Skip to main content

The PC Gamer Top 100

20. Outer Wilds

RELEASED 2019 | LAST POSITION New entry

(Image credit: Annapurna Interactive)

Steven: Outer Wilds is a space exploration game that dishes out epiphanies and revelations so casually it often makes me dizzy. I can’t count the amount of times one of its quantum puzzles or natural phenomena broke my brain as I tried to understand the mysteries of this hand-crafted solar system. But what I really love is that, underneath everything, Outer Wilds is obsessed with cultivating a childlike sense of wonder at the big mysteries of our existence.

19. The Sims 4

RELEASED 2014 | LAST POSITION 21

(Image credit: EA)

Joanna: The Sims 4 is arguably one of the most comprehensive—and hilarious—sim games ever created. One of the biggest changes to the series was the addition of nuanced moodlets that make your sims feel inspired, flirty, famished, etc. This means their actions are influenced by their emotions. They can take an angry poop if they are fired up enough.

18. Subnautica

RELEASED 2018 | LAST POSITION 8

(Image credit: Unknown Worlds)

Jody: It’s a survival game set in an alien ocean. Even though deep water gives me the heebie-jeebies, I still love Subnautica. You slowly get to master this strange world, turning vines into rubber then making fins, crafting protection to board a radioactive crashed ship, making vehicles to reach new depths, and at every turn meeting increasingly more terrifying fish beasts.

17. Kerbal Space Program

RELEASED 2015 | LAST POSITION 17

(Image credit: Private Division)

Wes: Kerbal is so much more than entertainment. It’s a cheery beginner’s course on rocket physics and aerodynamics. Soon you’ll have tabs open on YouTube and Wikipedia, trying to figure out how to smoothly enter a lunar orbit. It’s inspiring to realize how much humanity has accomplished, and to understand one fraction of one percent of it.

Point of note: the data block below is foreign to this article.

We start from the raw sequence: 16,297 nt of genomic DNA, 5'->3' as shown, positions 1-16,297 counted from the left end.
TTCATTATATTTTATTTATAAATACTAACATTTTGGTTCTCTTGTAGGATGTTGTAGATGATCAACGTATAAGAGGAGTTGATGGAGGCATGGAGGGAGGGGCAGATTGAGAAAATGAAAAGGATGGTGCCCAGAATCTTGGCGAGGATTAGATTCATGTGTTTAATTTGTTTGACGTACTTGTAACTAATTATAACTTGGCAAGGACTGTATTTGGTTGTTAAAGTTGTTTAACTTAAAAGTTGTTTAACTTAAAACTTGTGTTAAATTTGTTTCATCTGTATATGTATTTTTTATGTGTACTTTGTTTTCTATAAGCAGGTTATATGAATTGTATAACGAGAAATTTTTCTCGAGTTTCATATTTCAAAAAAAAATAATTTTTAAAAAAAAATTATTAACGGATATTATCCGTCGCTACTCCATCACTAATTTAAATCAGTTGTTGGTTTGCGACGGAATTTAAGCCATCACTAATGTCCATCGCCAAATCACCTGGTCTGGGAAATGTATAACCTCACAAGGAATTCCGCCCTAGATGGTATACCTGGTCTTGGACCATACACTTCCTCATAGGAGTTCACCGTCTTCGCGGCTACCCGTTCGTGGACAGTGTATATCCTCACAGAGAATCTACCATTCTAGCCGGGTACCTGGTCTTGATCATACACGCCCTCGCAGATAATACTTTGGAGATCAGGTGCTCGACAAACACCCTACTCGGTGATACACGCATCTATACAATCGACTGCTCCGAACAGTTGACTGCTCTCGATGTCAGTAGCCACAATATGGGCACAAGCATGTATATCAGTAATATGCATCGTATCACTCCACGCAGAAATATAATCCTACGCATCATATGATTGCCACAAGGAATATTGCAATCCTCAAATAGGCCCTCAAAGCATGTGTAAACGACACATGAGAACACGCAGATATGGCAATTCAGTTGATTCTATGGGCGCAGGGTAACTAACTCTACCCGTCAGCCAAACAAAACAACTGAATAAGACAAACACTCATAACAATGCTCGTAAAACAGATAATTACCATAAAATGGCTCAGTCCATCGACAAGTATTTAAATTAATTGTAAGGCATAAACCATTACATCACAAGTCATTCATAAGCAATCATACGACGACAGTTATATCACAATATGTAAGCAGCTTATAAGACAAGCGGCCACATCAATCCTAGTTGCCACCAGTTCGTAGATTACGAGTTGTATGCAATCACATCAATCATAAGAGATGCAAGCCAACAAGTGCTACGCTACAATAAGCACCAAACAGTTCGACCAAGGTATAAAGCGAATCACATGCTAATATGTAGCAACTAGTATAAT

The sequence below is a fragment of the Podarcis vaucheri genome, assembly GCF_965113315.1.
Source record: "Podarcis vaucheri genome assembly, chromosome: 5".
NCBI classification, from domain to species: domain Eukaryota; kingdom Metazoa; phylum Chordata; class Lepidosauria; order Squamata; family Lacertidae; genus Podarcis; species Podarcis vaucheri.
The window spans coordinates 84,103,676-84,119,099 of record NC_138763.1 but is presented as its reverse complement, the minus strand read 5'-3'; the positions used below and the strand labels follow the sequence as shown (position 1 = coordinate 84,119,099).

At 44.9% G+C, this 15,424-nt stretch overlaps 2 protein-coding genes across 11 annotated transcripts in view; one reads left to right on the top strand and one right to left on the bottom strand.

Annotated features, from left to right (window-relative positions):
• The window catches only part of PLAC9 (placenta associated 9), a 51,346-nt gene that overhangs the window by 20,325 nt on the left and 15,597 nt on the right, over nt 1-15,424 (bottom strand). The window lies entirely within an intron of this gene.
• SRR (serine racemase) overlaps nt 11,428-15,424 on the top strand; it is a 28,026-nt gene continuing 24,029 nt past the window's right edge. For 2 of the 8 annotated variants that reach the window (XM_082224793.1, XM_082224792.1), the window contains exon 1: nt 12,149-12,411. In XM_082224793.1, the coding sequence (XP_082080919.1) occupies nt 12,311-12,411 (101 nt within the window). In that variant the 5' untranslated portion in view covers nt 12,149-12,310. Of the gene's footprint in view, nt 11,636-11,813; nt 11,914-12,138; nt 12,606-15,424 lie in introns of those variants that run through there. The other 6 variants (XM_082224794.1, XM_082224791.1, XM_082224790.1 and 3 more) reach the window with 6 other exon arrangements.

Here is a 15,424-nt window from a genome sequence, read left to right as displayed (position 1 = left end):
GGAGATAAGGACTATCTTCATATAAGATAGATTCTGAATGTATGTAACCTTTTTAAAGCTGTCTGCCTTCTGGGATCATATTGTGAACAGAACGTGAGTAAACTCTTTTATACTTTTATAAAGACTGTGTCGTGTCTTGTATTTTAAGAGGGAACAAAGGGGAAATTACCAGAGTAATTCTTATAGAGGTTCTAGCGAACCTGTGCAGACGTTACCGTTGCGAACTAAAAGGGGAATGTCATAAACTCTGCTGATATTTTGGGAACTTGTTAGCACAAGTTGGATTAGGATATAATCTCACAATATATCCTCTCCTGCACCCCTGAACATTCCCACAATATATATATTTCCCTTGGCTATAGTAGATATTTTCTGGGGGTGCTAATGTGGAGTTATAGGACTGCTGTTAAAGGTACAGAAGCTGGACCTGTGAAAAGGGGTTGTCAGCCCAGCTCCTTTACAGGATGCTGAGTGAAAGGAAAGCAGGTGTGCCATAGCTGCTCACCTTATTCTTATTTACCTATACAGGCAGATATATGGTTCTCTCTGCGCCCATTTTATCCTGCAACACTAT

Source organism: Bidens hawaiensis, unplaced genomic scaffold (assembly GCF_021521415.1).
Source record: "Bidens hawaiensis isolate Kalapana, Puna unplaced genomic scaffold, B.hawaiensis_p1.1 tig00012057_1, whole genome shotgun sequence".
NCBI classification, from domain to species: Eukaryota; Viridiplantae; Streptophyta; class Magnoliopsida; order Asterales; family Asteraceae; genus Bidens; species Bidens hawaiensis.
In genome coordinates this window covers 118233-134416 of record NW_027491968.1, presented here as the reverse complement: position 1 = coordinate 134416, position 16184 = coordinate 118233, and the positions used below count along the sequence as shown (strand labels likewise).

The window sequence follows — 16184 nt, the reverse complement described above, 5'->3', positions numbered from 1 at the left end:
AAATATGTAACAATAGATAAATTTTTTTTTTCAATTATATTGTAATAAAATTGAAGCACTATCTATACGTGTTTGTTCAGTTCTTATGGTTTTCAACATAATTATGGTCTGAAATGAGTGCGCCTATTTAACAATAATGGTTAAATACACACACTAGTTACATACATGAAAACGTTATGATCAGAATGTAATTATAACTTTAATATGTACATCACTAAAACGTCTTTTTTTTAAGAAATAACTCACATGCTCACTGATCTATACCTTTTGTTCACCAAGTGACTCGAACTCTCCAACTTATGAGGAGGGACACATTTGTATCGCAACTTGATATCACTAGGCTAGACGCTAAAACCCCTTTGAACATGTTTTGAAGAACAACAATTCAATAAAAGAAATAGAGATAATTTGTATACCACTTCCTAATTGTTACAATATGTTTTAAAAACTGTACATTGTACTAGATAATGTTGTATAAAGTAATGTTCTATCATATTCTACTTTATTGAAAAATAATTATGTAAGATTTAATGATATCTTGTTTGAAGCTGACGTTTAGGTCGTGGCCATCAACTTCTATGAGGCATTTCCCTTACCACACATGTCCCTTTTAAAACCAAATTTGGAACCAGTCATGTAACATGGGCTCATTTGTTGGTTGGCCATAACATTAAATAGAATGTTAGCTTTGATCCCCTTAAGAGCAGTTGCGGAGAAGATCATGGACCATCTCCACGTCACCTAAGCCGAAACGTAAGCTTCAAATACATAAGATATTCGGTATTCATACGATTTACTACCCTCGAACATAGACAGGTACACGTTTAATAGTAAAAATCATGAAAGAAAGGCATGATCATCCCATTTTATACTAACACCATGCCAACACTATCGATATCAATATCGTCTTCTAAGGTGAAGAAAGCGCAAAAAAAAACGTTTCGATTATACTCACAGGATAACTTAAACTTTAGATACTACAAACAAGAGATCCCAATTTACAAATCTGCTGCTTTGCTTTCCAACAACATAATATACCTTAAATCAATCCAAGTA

16. Rainbow Six Siege

RELEASED 2015 | LAST POSITION 6

(Image credit: Ubisoft)

Evan: I like CS:GO, but this Home Alone Counter-Strike is my favourite Counter- Strike. The relationship you have to the map, and the way Siege empowers you to alter it, fortify it, poke holes in it is very special—every piece of drywall is a tactical canvas for clever setups. That gadgetry doesn’t supercede Siege’s focus on stealth, coordination, and communication. Four years in, I love that I win as many rounds of Siege with my ears and my remote-controlled drone as I do my aim.

15. Yakuza 0

RELEASED 2018 | LAST POSITION New entry

(Image credit: Sega)

Phil: The best game in Sega’s long running crime series, and—as a prequel—a great place for newcomers to jump in. It’s a celebration of ‘80s excess, in which you punch the money right out of the enemies that you fight. It’s a hardboiled drama, in which you work to uncover the machinations of the rich and the powerful. It’s an absurdist comedy, in which you can let a chicken—called Nugget—manage a portion of your real estate business. It’s heartfelt, silly, and easily recommended.

14. Destiny 2

RELEASED 2017 | LAST POSITION New entry

(Image credit: Bungie)